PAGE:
Also as previously reported by APN, SDC imprisons undocumented immigrants who are arrested in Georgia counties which implement the controversial 287(g) program, including Cobb, Hall, and Whitfield counties.  These counties transfer thousands of immigrants to SDC every year.

Comments (4)

Anyone 4 Discourse?
Said this on 11-20-2010 At 05:38 am

All of those things that George Orwell warned us about in "1984" have come to pass and then some.  We thought all of these crimes against humanity would be perpetrated by the state, and that's exactly what is happening.  But the state has cleverly co-opted the capitalists and made the commission of these crimes a for-profit venture.  While people are scurrying around like tiny ants, railing against that big bogeyman "socialism", we're being swallowed up by Dwight Eisenhour's "Military-Industrial Complex" which might better be re-christened the "Conservative-Capitalist Complex".  This same poisonous partnership has succeeded in turning good, honest, hard-working people against each other and has somehow persuaded us to believe that devouring each other is proper behavior for human beings.  But, SOYLENT GREEN IS PEOPLE!  And it's the perfect metaphor for how we're behaving toward each other.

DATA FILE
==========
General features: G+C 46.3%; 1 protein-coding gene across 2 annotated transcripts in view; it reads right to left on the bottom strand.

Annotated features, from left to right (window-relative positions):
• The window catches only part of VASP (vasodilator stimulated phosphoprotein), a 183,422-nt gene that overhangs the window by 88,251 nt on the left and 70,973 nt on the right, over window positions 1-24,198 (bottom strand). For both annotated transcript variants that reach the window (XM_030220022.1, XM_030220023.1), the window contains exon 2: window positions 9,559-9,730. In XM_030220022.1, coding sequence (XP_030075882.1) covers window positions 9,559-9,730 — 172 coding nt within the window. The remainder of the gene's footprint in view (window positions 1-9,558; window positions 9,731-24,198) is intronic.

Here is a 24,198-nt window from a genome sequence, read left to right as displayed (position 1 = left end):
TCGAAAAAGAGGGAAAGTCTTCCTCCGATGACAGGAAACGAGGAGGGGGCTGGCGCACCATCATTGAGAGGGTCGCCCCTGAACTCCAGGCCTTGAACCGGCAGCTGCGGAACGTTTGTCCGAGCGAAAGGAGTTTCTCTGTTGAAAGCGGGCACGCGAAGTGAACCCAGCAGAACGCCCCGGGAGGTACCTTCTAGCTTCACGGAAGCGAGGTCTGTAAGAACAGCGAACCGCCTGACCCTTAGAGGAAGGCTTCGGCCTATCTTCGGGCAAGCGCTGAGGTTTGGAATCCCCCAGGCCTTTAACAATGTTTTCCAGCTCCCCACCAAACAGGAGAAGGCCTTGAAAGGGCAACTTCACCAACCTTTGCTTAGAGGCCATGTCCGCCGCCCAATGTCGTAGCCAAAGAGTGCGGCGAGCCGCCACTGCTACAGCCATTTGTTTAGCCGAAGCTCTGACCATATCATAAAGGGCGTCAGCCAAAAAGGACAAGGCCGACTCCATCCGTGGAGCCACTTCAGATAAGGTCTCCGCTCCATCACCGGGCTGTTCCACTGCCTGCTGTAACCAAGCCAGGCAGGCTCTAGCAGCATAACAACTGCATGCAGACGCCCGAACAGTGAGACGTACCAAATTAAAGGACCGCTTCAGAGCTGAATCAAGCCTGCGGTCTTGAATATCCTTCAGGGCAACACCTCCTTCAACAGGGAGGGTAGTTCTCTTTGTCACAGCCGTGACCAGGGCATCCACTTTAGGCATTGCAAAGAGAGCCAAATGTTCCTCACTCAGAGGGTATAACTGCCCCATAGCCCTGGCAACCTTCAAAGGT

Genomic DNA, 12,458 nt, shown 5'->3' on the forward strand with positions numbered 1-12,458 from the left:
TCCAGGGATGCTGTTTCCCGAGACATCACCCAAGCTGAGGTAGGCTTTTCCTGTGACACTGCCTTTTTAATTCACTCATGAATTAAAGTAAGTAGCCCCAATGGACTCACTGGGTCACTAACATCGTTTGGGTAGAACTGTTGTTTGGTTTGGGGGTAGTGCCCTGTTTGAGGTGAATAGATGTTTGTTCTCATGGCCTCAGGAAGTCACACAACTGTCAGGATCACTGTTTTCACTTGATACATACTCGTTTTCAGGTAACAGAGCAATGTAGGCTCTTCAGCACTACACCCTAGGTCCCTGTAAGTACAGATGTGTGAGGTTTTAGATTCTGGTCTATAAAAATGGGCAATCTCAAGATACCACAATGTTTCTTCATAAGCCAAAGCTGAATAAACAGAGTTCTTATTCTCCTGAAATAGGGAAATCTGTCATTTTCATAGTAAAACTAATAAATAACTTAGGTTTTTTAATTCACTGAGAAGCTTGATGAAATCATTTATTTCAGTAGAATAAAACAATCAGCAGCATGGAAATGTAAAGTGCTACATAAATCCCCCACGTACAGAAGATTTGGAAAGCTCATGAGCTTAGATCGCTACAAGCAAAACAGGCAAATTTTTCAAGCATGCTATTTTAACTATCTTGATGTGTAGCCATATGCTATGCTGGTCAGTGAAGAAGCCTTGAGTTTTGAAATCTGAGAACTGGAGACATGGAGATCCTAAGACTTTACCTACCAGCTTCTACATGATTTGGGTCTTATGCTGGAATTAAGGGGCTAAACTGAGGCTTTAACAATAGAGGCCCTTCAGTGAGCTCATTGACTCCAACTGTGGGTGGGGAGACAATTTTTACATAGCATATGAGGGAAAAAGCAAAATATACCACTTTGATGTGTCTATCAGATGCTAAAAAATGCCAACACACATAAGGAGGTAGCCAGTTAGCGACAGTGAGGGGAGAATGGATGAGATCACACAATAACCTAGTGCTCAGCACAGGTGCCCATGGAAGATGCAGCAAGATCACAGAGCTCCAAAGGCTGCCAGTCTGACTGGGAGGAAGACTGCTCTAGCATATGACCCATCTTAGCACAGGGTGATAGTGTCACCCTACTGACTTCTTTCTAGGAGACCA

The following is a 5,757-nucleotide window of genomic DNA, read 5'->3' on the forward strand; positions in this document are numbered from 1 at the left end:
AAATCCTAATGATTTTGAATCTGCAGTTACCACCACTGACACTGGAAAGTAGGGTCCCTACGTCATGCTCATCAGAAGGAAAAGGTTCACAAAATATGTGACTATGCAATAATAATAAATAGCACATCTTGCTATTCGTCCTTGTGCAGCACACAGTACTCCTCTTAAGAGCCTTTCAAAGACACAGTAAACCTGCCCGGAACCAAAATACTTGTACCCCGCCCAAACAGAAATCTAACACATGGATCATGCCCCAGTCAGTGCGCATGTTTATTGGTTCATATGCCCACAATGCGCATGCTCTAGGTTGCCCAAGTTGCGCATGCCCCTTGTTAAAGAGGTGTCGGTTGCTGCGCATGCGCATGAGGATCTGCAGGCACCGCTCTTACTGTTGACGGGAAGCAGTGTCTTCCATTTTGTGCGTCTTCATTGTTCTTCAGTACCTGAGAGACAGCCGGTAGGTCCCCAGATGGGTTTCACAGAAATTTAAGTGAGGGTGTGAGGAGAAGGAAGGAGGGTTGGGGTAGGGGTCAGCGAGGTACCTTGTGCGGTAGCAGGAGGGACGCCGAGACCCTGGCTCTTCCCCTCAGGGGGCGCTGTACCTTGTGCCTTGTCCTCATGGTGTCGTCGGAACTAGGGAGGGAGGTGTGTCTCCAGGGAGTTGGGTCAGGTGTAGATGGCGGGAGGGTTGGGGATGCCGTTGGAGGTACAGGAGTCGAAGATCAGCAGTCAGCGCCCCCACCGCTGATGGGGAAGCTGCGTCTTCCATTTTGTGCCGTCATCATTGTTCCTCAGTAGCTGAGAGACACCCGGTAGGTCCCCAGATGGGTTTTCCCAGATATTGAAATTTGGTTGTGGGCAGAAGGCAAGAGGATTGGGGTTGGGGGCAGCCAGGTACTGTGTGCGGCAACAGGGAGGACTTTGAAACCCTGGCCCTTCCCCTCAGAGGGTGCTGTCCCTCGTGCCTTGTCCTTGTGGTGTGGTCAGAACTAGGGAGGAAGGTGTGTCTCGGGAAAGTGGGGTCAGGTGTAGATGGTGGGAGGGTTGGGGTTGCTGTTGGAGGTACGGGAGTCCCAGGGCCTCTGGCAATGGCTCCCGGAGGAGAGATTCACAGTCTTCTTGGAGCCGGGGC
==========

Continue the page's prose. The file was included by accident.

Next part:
Ben Howard
Said this on 11-20-2010 At 10:43 pm

 What Human Rights Do I Have to Fight For My Cause?

Posted on January 9, 2010, 2:01 am, by admin, under Gallery, Human Rights.


Human Rights

Fortunately, there are human rights that you do have, as a citizen of the United States of America, that are not going to let many of those obstacles that we face stand in the way of fighting your cause. The 1st Amendment gives you the rights that you need to make the progress that you need and deserve. The 1st Amendment touches upon the ways in which you are able to conduct yourself in a legal society, and still evoke fundamental change for your issues. …